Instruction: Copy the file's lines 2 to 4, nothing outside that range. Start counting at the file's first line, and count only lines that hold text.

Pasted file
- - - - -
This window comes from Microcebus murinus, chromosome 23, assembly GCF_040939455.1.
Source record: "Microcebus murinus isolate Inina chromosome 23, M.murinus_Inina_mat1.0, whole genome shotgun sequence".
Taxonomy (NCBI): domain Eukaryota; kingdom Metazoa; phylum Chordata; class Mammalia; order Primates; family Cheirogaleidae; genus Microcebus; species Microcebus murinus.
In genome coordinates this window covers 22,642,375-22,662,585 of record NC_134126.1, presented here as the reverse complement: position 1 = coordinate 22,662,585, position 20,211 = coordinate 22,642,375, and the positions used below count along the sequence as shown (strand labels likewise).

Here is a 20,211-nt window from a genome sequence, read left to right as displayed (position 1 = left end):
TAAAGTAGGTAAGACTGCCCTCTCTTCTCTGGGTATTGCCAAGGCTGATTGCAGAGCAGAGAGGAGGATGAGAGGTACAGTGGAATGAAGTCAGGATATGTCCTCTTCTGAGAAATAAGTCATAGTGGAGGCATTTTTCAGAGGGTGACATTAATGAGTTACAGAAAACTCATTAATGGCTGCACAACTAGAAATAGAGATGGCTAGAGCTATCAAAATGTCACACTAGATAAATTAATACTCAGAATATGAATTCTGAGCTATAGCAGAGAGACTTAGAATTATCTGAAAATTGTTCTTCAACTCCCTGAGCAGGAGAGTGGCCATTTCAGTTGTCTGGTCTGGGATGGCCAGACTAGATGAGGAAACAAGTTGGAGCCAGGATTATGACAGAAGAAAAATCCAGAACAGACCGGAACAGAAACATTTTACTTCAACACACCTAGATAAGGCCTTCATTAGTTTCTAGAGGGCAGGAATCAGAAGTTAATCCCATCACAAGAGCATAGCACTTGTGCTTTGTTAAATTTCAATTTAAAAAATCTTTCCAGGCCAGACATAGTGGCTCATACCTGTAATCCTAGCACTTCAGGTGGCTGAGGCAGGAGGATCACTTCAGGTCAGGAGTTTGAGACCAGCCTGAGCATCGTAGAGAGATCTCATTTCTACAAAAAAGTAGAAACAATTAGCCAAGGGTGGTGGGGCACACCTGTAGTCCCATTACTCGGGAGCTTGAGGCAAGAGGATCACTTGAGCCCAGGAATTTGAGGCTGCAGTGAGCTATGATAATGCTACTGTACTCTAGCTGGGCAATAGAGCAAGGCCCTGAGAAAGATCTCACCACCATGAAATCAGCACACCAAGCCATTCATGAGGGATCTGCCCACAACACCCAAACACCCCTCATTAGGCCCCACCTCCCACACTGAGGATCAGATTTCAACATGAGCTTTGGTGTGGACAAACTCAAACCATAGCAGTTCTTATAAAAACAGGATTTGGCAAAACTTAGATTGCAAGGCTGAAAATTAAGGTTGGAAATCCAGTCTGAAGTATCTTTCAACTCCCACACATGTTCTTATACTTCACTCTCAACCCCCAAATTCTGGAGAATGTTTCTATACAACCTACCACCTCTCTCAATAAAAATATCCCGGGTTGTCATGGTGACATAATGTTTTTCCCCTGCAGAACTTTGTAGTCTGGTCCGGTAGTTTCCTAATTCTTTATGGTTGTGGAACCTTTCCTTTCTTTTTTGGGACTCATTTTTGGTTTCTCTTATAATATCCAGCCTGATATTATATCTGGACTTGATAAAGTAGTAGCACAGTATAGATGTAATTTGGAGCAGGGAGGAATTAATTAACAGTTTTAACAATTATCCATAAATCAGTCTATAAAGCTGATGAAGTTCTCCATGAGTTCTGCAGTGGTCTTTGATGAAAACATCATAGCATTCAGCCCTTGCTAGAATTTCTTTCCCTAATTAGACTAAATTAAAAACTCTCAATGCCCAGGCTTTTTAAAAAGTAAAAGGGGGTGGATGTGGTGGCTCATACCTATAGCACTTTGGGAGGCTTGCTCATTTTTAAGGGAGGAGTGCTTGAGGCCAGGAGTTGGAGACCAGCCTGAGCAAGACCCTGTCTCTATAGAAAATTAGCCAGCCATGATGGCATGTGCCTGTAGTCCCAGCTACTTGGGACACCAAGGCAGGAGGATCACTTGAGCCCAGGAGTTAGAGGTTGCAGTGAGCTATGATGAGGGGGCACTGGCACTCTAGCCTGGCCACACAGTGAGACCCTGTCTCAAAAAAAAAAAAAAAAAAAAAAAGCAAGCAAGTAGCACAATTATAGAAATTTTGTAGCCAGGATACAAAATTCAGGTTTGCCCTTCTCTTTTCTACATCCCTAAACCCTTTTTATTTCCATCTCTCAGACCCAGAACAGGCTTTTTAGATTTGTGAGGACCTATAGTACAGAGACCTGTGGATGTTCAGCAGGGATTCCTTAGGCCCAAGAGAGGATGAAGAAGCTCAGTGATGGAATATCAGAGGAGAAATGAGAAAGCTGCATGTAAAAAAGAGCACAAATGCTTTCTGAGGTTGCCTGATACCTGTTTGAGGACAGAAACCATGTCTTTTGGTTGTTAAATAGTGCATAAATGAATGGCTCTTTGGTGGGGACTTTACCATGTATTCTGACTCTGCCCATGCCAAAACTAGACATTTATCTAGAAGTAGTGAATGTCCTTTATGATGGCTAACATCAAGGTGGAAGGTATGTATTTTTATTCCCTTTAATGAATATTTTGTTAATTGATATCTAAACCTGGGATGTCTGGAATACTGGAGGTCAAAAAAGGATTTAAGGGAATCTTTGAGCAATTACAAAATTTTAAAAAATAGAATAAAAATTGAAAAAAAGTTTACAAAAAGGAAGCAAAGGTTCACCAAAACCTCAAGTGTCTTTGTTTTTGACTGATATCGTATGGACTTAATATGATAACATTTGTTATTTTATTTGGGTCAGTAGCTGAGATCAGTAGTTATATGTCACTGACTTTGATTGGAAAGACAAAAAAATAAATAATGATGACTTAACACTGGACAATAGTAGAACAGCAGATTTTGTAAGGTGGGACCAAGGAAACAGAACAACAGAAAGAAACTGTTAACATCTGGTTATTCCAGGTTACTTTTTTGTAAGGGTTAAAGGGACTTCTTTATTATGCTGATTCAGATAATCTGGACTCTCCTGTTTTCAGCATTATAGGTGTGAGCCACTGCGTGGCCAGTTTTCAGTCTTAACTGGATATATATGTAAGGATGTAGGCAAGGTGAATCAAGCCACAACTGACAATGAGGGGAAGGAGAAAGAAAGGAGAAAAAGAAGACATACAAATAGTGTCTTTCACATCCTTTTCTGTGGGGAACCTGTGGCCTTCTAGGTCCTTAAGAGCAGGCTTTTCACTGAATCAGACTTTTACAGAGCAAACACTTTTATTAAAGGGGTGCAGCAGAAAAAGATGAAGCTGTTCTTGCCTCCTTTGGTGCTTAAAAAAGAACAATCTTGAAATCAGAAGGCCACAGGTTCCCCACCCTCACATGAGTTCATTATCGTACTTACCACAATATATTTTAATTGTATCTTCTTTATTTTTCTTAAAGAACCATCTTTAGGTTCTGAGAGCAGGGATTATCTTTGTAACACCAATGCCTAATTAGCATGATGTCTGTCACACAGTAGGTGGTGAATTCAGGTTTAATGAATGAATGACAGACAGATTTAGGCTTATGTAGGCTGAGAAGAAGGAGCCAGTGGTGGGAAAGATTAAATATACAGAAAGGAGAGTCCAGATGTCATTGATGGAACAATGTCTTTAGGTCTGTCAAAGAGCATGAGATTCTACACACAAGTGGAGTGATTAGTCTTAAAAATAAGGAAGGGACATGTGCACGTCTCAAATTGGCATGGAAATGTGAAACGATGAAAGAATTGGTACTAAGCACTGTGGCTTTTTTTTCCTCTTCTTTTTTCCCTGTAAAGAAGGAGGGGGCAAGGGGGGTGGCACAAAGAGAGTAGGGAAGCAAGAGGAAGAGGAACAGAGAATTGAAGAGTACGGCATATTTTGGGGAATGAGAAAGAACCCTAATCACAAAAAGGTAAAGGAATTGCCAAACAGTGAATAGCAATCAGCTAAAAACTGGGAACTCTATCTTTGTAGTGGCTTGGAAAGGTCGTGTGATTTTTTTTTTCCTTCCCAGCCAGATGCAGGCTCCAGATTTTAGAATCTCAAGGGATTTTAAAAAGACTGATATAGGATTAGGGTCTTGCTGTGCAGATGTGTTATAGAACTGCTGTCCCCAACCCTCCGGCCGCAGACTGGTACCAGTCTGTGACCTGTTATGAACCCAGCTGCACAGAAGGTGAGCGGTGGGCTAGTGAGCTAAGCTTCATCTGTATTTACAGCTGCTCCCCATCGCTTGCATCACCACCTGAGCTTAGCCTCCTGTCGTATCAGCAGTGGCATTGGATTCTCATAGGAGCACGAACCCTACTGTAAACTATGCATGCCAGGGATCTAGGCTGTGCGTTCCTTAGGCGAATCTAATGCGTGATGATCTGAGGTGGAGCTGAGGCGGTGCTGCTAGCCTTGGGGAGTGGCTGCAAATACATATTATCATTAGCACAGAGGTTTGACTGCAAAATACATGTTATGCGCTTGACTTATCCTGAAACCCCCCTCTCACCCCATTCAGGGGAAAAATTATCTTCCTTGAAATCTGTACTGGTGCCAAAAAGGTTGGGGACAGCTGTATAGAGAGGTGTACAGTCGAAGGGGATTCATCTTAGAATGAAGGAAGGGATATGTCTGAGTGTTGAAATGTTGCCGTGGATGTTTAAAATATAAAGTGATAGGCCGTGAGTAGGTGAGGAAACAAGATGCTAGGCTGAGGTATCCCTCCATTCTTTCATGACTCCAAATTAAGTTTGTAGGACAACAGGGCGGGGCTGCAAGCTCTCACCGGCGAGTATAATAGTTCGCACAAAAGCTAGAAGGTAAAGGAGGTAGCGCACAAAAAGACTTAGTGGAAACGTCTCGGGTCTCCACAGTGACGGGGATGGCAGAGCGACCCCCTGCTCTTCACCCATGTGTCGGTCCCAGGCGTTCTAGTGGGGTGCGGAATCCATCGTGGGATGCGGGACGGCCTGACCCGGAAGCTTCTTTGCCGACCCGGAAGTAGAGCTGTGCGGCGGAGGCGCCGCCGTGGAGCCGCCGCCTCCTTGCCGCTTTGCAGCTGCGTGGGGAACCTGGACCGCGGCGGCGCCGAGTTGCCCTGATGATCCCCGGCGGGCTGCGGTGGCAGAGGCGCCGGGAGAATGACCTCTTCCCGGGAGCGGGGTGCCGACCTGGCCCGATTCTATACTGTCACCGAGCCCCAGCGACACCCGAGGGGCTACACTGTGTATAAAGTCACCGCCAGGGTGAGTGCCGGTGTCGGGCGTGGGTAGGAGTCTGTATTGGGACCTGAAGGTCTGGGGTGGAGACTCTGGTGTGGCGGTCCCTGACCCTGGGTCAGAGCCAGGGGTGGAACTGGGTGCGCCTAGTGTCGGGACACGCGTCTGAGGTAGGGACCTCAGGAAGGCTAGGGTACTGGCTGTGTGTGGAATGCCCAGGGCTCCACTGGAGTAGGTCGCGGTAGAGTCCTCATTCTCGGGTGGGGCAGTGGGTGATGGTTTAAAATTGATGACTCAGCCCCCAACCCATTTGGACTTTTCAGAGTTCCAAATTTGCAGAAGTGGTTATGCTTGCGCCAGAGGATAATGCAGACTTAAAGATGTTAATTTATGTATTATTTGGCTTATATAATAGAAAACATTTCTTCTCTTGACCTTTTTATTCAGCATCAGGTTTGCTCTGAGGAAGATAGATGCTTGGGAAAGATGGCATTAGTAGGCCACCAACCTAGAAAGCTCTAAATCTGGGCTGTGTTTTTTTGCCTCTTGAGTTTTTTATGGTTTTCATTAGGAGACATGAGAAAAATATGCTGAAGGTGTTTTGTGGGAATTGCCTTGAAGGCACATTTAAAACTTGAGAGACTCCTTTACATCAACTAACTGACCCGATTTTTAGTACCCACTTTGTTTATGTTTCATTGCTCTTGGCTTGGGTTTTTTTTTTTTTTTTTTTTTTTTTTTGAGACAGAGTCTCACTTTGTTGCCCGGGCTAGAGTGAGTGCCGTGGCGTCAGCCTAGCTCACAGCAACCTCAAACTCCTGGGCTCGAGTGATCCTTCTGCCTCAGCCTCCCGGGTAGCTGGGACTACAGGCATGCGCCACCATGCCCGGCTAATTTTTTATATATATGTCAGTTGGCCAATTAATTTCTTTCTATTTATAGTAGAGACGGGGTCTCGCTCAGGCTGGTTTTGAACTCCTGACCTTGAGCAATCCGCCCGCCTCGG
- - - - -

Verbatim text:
Source record: "Microcebus murinus isolate Inina chromosome 23, M.murinus_Inina_mat1.0, whole genome shotgun sequence".
Taxonomy (NCBI): domain Eukaryota; kingdom Metazoa; phylum Chordata; class Mammalia; order Primates; family Cheirogaleidae; genus Microcebus; species Microcebus murinus.
In genome coordinates this window covers 22,642,375-22,662,585 of record NC_134126.1, presented here as the reverse complement: position 1 = coordinate 22,662,585, position 20,211 = coordinate 22,642,375, and the positions used below count along the sequence as shown (strand labels likewise).